Sunday, December 2, 2018

REVIEW: 'Outlander' - Jamie Has a Shocking Reunion While Claire Cares for a German Family in 'Savages'

Starz's Outlander - Episode 4.05 "Savages"

Claire's medical expertise proves invaluable, but she begins to fear for her life when tragedy strikes her patients' household. Jamie and Young Ian travel to a nearby town to recruit settlers for Fraser's Ridge.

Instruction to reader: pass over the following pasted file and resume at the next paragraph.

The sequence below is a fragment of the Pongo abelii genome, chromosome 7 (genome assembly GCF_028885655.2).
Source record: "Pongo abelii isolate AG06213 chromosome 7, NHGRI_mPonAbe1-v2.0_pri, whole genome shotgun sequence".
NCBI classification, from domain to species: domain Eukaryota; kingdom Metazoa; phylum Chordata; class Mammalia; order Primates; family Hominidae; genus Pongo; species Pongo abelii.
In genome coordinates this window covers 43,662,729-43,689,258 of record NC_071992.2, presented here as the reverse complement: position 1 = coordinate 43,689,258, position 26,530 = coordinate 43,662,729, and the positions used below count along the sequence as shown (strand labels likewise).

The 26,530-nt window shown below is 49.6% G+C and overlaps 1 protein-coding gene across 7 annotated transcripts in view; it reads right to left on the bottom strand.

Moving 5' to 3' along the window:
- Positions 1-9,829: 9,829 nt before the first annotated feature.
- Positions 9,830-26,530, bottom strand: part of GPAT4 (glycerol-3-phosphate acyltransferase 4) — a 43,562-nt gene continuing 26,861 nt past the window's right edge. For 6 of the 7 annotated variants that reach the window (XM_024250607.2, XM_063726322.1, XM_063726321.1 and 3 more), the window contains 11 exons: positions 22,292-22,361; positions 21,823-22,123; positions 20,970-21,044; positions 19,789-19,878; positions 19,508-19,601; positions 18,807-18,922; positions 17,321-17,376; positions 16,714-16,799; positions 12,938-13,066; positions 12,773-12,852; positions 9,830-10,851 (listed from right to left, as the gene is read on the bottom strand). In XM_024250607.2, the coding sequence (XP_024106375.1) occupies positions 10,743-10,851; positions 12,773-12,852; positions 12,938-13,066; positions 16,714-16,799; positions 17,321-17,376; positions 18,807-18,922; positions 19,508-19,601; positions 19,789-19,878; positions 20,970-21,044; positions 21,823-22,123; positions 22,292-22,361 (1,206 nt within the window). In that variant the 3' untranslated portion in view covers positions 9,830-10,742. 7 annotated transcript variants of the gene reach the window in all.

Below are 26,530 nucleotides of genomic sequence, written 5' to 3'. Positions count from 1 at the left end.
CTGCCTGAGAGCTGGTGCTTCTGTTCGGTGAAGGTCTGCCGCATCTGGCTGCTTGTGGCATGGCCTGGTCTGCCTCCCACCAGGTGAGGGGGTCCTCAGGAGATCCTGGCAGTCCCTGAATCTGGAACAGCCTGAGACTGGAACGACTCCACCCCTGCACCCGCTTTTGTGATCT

"Savages" features a huge character return. It once again confirms that a character is never truly gone in this world unless the audience sees their dead body. But it's also so welcome and surprising to see Duncan Lacroix as Murtagh again. There was always the possibility of him returning. The show was even foreshadowing his return in the previous episode. Jamie mentioned that this area of North Carolina was where some of his fellow prisoners were sent to work as indentured servants. That was the fate for Murtagh in his last appearance early on in Season 3. So many years have gone by. And yet, this family is slowly coming back together. It's miraculous. It again all seems fated. This was meant to happen. Claire and Jamie are finally building a life for themselves and are being rewarded for all of the hardships they have faced in their lives. Moreover, it's amusing how the show decides to stage Murtagh's return. He is the only character besides Jamie and Claire to appear in all four seasons of the show so far. As such, he's very important and immediately recognizable to the audience. His return isn't seen through Jamie's eyes as he is wandering around this village hoping to find settlers for his new land. Instead, he is mostly seen from the back as Young Ian goes to find a blacksmith and has to negotiate him staying open late to complete this project so he and Jamie can go home right away. It almost seems like Jamie and Murtagh's paths aren't going to cross again because Young Ian doesn't recognize this man. He doesn't know the significance of Murtagh in his uncle's life. But that reunion does eventually occur. Jamie storms into the shop to demand a refund for Murtagh overcharging his nephew. That's when it becomes apparent to both of them that they have miraculously been reunited. They can then go to the tavern and detail the many ways their lives have changed in the years since they last saw each other. Murtagh is one of the few people in the past who knows that Claire is from the future. As such, it's also incredible to share her return with him. Plus, he eventually gets to Fraser's Ridge to embrace her once more as well. This is a happy celebration that proves that Jamie and Claire have more allies in the region than they were expecting. However, there is still plenty of danger that could come at a great cost for them too.